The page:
JC Anderson, 24 Alum, brings awareness and education through food.
Juneteenth is a day set aside to celebrate the news of the emancipation finally reaching the last enslaved people on June 19, 1865 in Galveston, Texas over two years after the proclamation declared their freedom. Juneteenth started as a tradition for Black people in Texas and spread slowly around the U.S. Today, many individuals in cities across the U.S. celebrate Juneteenth with community celebrations, and thanks to JC Anderson, a 24 Alum, The 24 is celebrating with its 4th Annual Juneteenth Lunch which is open to all Residents and Community Members.
"Juneteenth is a way for me to give back. It’s meaning is freedom from slavery, but for me, it’s also freedom from alcoholism. They started the Juneteenth tradition back in 1865 and the Juneteenth Lunch is something I can do now to do my part. Mr. Tillman (founder of The 24) opened up the doors and I want to do my part to continue his tradition while bringing awareness to Juneteenth," JC said.
JC grew up in Compton, California and recalled that he felt like his skin was his sin. Playing football at Compton High School, JC was often playing against predominantly white schools where he heard racial slurs during games.
"One year, we played an all-white school at their stadium. When we arrived, they had stuffed gorillas on nooses hanging over their balcony. We used that as fuel and beat them 62-0. But after the game, we had to walk back to our bus with our helmets on because we didn’t know what was going to be thrown at us. Monkeys, the n-word, black as tar, we heard it all."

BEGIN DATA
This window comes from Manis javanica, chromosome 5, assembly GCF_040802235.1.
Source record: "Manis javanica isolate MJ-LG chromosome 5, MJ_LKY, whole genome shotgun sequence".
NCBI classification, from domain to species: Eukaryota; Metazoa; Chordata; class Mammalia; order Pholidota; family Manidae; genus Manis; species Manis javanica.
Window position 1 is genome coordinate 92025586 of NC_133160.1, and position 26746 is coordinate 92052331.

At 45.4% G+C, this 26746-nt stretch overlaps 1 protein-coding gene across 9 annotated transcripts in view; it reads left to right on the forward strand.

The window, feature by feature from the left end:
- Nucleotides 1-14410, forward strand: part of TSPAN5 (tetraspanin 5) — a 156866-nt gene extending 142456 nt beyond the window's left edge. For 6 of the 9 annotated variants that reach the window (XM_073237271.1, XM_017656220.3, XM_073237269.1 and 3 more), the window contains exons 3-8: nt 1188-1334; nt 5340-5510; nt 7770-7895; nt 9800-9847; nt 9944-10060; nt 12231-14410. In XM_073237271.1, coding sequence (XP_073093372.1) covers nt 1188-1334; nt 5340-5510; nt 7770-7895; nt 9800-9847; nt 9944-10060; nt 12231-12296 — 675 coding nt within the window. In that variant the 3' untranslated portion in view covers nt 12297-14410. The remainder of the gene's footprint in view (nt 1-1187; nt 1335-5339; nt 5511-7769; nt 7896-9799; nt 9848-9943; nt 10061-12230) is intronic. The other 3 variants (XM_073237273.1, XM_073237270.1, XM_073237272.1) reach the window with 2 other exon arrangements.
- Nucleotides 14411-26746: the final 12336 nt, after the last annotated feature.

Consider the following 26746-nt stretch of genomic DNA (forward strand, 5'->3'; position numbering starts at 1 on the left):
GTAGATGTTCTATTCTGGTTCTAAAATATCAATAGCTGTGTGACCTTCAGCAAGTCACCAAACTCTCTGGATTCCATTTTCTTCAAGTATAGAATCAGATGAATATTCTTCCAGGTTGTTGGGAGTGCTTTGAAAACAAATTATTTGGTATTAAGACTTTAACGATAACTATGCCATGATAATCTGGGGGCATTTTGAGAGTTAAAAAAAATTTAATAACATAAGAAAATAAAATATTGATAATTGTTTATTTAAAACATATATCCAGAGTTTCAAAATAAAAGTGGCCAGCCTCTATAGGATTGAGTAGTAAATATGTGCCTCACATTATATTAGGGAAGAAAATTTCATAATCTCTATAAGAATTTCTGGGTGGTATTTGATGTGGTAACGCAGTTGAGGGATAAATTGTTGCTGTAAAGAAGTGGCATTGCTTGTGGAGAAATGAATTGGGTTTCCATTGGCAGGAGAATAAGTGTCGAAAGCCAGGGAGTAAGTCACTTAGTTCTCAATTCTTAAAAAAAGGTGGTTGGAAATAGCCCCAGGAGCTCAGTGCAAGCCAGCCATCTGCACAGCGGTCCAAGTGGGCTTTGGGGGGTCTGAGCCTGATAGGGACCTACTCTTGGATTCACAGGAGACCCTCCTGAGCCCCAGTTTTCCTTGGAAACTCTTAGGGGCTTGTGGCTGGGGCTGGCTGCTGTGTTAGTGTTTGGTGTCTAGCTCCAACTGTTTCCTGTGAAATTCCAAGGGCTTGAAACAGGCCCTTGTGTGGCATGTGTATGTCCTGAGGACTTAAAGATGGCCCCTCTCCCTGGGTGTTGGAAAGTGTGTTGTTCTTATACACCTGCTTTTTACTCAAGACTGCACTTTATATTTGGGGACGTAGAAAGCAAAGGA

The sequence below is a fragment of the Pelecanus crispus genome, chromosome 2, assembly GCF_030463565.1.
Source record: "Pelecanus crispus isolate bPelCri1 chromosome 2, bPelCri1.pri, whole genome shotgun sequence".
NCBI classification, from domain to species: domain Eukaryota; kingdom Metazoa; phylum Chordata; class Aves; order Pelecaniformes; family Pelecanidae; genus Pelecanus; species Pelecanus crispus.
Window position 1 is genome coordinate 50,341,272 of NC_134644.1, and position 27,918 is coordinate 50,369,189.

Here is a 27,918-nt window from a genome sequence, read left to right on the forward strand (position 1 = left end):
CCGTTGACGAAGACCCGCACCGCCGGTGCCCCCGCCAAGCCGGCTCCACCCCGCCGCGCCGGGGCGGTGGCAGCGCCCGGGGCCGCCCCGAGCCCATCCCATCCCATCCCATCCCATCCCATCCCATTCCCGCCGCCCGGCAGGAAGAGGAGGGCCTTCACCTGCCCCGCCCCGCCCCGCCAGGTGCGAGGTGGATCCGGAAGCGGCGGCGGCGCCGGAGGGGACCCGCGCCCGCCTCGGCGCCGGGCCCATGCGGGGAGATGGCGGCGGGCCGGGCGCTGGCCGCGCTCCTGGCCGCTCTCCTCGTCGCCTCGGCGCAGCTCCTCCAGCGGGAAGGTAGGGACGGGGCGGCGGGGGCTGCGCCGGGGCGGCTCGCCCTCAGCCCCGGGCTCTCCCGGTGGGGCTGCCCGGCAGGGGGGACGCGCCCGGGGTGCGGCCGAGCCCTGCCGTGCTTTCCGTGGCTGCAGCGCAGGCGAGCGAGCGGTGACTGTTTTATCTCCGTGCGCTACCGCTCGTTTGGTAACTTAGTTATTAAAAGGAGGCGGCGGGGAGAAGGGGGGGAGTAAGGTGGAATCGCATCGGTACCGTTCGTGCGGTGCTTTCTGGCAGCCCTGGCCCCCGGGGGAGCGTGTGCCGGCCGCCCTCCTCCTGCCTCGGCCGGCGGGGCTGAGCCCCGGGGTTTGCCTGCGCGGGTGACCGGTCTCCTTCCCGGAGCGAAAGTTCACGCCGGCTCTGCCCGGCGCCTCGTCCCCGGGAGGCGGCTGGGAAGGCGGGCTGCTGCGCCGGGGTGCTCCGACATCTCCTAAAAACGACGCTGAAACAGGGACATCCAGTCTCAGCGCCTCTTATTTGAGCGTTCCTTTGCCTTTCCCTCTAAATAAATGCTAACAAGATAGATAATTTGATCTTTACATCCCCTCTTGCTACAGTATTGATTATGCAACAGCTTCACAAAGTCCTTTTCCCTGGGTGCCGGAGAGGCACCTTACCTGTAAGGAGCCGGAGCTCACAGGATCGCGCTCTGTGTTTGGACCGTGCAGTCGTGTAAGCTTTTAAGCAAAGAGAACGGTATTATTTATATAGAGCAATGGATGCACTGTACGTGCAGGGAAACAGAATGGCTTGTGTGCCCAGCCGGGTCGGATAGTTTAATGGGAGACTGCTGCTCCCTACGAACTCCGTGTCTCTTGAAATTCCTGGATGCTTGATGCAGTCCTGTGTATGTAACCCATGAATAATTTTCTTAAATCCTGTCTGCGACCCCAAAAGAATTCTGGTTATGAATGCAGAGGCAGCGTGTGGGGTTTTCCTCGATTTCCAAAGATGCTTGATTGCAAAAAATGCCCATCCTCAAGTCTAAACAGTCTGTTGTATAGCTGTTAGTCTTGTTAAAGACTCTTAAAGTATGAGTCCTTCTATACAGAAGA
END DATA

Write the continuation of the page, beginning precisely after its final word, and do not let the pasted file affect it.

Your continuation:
Rather than get mad or become resentful, JC chooses to view these experiences as his chance to educate and enlighten individuals. He speaks out against racial injustice in addition to any other injustice and hate. JC has two LGBTQ brothers, so he feels strongly that any injustice towards any person is wrong and against God. He says that “God made us all different, so we can learn from one another. Underneath, we are all the same.”
In 2019, when JC started planning the 1st Annual Juneteenth Lunch at The 24, he did lots of research on the messaging of the meal. This year, JC will serve brisket, ribs, cabbage with links, collard greens with ham hocks, cornbread, mac and cheese, plus red velvet cake and red punch. The color red is a fixture in Juneteenth celebrations because vibrant foods were uncommon in days of enslavement, especially to slaves. Foods during that time were generally white, green, or brown. Red foods were a luxury. Additionally, the color red is symbolic in African cultures and many enslaved Africans arrived in Galveston, which is also the birthplace of Juneteenth.
Barbecued meats are also considered a red food and many early Juneteenth celebrations called for communities to gather for a barbecue meal. The side dishes represent prosperity of good fortune and wealth. Collard greens was a common dish for slaves because they were easy to harvest, store, and prepare.
Growing up, JC never understood the meaning of Juneteenth, but now he feels he has a connection to the celebration and he feels called to do his part in bringing awareness and helping the community learn about injustices.
"I’m honored The 24 gave me the platform to cook the lunch and speak and answer questions for our entire community to learn. I feel the weight of my past, but I also feel my ancestors telling me that I can do this. It lights a fire in me to continue. This is the 4th year for me to cook lunch at The 24 for Juneteenth and it’s also the 4th year of my sobriety, so it’s very meaningful for me."
Today, JC works for Homeward Bound and visits The 24 daily to stay connected.
Join JC and The 24 for the 4th Annual Juneteenth Lunch on June 19th from 1pm-3pm. For more information, please email firstname.lastname@example.org